Residents of Milwaukee burned down a house suspected of being a hub for sex trafficking after criticizing the local police department for failing to take action in the case of missing Black children.

Videos have been posted to Facebook, Twitter and Instagram showing versions of the story that conflict with what police and local news outlets are reporting. 

According to the Milwaukee Journal Sentinel, police were searching for two missing Black girls aged 13 and 15 on Monday and Tuesday. The girls had been missing since Sunday and were found on Wednesday morning, but the situation led to a tense standoff between local residents and police who were searching a house.

The local police department was criticized for not treating the missing girls with any amount of urgency. Police spokeswoman Sgt. Sheronda Grant openly admitted to the Journal Sentinel that the case was not considered "critical" and did not warrant an Amber Alert, which is sent out for most missing children cases. She did not explain why.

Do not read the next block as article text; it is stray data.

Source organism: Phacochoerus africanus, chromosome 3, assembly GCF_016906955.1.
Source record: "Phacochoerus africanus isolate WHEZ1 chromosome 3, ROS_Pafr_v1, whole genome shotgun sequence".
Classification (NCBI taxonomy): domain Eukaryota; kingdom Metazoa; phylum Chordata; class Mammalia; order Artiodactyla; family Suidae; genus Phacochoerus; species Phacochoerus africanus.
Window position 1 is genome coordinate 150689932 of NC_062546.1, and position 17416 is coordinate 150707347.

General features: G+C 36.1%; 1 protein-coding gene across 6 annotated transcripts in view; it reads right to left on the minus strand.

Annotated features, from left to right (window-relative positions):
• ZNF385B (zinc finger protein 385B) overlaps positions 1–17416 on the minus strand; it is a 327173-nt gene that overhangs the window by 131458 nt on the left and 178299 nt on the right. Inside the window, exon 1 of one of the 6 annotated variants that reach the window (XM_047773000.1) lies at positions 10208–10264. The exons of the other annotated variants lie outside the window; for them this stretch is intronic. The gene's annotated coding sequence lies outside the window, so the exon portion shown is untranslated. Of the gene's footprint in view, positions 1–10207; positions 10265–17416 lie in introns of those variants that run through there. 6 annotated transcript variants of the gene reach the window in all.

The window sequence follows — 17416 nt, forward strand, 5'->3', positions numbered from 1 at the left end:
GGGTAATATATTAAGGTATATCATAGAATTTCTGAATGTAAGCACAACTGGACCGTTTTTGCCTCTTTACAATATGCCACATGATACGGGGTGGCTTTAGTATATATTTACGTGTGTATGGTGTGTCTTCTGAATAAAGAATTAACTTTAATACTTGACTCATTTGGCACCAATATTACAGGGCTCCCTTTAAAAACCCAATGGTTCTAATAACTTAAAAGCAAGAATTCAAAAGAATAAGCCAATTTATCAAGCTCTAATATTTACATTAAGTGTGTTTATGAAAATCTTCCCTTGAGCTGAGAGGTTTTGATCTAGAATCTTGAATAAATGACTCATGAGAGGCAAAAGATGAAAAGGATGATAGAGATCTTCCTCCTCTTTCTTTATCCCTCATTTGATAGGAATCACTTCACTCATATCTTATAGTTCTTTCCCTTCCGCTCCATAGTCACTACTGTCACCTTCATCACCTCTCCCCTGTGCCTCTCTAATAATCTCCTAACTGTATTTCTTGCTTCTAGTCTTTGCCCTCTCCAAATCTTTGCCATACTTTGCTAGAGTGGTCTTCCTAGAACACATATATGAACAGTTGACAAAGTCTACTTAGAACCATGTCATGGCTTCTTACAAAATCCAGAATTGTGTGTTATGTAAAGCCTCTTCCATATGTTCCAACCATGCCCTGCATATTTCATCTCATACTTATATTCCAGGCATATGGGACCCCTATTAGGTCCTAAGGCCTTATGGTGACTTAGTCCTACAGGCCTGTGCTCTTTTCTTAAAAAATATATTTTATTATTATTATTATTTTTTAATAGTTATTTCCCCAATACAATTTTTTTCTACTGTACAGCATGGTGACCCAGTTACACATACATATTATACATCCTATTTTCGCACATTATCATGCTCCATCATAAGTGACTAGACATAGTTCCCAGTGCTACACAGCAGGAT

Despite officials saying they searched the home on Monday and Tuesday for the girls, protesters said when they entered the house on their own they found evidence that sex trafficking was taking place along with bloody shorts. 

Local residents, activists and parents blasted the police department for not taking them seriously and for ignoring evidence they gave local authorities. WISN reported that people notified police about sex trafficking activity at a series of houses near North 40th and West Lloyd streets but that residents said police were not proactive in searching for the girls. 

Community members ultimately decided to take matters into their own hands, showing up at the house only to be shot at by the people inside. Police eventually removed them, but a tense standoff ensued, with the crowd eventually burning the house down.